The Food and Drug Administration has approved a lotion containing two medications for the treatment of plaque psoriasis in adults.
This condition causes the skin to develop thick, scaly patches called plaques, often on the knees, elbows, lower back, and scalp.
Plaque psoriasis is the most common type of psoriasis according to the American Academy of Dermatology. People who develop this condition usually have it for life.
Duobrii, sold by Bausch Health Companies Inc., combines a corticosteroid (halobetasol propionate) and a topical retinoid (tazarotene).
This is not only more convenient for people with plaque psoriasis, but also provides greater results over either of the drugs alone.
“The synergistic effect of having a retinoid with a steroid cream is going to make the skin turn over faster and make the steroid cream work much better,” Dr. Michele S. Green, a dermatologist at Lenox Hill Hospital in New York City, told Healthline.
The two medications in Duobrii work together to slow the growth of skin cells and reduce the symptoms of plaque psoriasis.
This is currently the only topical lotion on the market to include both of these medications.
In a news release, the company reports that the most common side effects of the lotion included redness, itching, swelling, burning, stinging, pain at the site of application, inflamed hair follicles, thinning of the skin, peeling, and rash.
Bausch Health expects the new lotion to be available in the United States in June, according to the release.
The lotion’s wholesale cost is $825 for a 100-gram tube. Some people with commercial health insurance may be able to buy it for a $25 to $40 copay through the company’s access program.
Halobetasol propionate ointment is a super high-potency corticosteroid. Like similar drugs, long-term daily use of this medication can interfere with the body’s stress response and ability to fight infections.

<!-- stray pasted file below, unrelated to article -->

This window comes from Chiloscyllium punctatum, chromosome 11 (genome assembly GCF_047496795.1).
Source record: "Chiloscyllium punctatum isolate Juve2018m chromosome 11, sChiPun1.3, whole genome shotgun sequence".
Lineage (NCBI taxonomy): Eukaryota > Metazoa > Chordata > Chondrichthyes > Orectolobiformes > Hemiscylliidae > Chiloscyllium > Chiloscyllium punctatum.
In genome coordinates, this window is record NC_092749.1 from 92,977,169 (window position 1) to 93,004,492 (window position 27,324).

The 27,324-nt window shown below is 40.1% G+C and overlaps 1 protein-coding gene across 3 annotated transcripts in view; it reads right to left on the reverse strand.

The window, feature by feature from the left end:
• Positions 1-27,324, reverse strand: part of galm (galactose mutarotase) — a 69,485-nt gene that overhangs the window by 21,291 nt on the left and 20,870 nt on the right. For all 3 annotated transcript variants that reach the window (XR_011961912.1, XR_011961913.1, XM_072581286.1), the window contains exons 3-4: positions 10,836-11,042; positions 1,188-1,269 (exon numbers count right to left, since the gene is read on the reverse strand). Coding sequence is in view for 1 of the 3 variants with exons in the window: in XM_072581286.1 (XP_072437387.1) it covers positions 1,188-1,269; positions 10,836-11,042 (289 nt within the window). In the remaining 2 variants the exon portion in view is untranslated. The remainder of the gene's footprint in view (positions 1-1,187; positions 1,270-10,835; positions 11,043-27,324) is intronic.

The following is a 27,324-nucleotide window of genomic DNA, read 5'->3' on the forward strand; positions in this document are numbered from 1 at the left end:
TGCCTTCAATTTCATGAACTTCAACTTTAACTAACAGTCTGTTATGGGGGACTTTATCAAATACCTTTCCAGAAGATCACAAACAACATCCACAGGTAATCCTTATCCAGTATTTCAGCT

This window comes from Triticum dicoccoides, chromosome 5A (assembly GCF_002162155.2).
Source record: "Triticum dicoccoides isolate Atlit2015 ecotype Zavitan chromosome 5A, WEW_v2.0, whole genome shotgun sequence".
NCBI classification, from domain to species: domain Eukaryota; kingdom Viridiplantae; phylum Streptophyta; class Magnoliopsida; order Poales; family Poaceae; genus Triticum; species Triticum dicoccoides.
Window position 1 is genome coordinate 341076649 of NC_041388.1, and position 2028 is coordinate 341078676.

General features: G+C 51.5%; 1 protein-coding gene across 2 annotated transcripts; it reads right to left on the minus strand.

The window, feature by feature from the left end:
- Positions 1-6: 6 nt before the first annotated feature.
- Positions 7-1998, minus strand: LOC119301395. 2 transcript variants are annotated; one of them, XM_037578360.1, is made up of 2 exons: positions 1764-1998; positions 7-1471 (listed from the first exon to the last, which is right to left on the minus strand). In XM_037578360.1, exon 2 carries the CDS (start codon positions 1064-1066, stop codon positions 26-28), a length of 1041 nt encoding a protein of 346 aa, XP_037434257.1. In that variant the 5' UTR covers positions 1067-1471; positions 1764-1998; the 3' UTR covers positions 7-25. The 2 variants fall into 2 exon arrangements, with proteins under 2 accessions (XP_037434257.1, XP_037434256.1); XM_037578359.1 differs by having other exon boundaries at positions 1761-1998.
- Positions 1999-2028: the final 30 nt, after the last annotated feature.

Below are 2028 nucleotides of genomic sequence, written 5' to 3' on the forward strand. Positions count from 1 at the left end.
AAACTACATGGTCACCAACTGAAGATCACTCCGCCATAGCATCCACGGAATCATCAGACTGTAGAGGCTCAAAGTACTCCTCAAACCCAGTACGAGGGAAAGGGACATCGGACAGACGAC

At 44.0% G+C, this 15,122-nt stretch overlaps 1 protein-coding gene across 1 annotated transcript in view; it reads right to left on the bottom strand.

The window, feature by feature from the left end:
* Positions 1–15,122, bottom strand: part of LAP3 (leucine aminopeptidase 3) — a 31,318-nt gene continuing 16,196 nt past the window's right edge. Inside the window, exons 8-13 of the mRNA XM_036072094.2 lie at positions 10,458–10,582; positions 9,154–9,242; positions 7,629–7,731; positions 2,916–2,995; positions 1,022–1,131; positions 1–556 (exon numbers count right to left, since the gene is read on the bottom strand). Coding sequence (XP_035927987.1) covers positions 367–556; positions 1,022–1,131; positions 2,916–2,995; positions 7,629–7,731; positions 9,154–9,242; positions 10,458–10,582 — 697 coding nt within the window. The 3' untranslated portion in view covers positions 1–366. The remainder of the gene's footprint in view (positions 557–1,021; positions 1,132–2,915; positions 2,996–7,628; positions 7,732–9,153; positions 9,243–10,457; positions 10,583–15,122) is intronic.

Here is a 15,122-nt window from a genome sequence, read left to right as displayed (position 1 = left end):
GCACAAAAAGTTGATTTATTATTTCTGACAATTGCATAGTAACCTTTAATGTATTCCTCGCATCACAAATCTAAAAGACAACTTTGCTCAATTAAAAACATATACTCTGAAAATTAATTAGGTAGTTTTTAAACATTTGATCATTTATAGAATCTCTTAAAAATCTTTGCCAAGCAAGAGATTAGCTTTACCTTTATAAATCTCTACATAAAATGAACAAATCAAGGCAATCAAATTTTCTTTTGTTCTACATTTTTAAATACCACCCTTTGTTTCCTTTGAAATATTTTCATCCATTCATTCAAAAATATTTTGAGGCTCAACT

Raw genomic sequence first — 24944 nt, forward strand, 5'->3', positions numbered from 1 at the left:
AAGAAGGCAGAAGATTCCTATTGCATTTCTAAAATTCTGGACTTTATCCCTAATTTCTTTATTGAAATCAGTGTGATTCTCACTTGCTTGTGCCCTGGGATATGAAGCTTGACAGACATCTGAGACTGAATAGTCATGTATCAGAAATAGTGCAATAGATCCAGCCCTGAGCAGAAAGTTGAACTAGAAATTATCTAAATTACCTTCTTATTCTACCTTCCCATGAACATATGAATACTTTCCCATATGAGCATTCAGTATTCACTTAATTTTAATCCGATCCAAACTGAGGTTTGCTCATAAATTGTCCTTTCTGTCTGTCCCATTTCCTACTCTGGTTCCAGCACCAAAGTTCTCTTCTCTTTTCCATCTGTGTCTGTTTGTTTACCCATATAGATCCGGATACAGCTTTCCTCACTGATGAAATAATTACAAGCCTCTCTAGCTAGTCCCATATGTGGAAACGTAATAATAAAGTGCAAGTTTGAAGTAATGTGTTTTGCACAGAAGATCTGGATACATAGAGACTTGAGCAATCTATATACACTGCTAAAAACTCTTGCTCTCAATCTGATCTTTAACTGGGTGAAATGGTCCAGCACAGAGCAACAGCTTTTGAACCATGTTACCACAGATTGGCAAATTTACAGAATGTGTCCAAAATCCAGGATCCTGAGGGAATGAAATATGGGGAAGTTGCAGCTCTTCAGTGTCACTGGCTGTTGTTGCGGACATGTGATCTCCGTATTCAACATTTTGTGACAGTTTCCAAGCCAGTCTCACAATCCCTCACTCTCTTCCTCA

As a result, the FDA recommends that people not use halobetasol propionate by itself for more than two weeks at a time.
Topical retinoids like tazarotene also have side effects that make it difficult for people to use them regularly. This includes burning, stinging, dryness, or peeling of the skin.
A small clinical trial of the safety of Duobrii found that participants could use the lotion longer without showing signs of impaired stress response or immune function.
However, Green said because the lotion contains a corticosteroid, patients still wouldn’t be able to use it forever due to safety concerns.
“But my guess is that it’s going to work faster and better,” she said, “so you won’t feel the need to use it as long.”
Dermatologists often prescribe multiple topical medications for patients with psoriasis — such as a corticosteroid with a retinoid or with a synthetic vitamin D.
This can sometimes provide benefits greater than individual treatments alone.
Dr. Samuel Hwang, PhD, a professor and chair of the Department of Dermatology at UC Davis Health, said it’s harder to get people to put on two creams instead of one.
So Duobrii’s more convenient two-in-one approach may help patients stick with their treatment. This is important because continuous treatment gives people with plaque psoriasis the best results.
However, Hwang is concerned about the cost of the new lotion, which is “significantly” higher than the medications alone.
“This agent will not replace current agents in my view,” said Hwang. “The cost is very high in relation to benefit.”
He added that most dermatologists weren’t prescribing tazarotene routinely for psoriasis.
Even those who use Duobrii may need to continue using other treatments alongside it.
As symptoms improve, people often cut back on the amount of corticosteroids they use. This reduces the risk of side effects.
Green said many of her patients use topical corticosteroids only on the weekend and another topical medication during the week.
So even with a two-in-one lotion, she said patients may still need a non-corticosteroid medication.
Hwang also thinks other newer treatments now play a bigger role in the treatment of psoriasis, including biologic medications that target the part of the immune system that is overactive.
“Biological injectable agents that are taken every 14 to 30 days have largely supplanted the need for this new topical if a patient has very resistant disease,” said Hwang.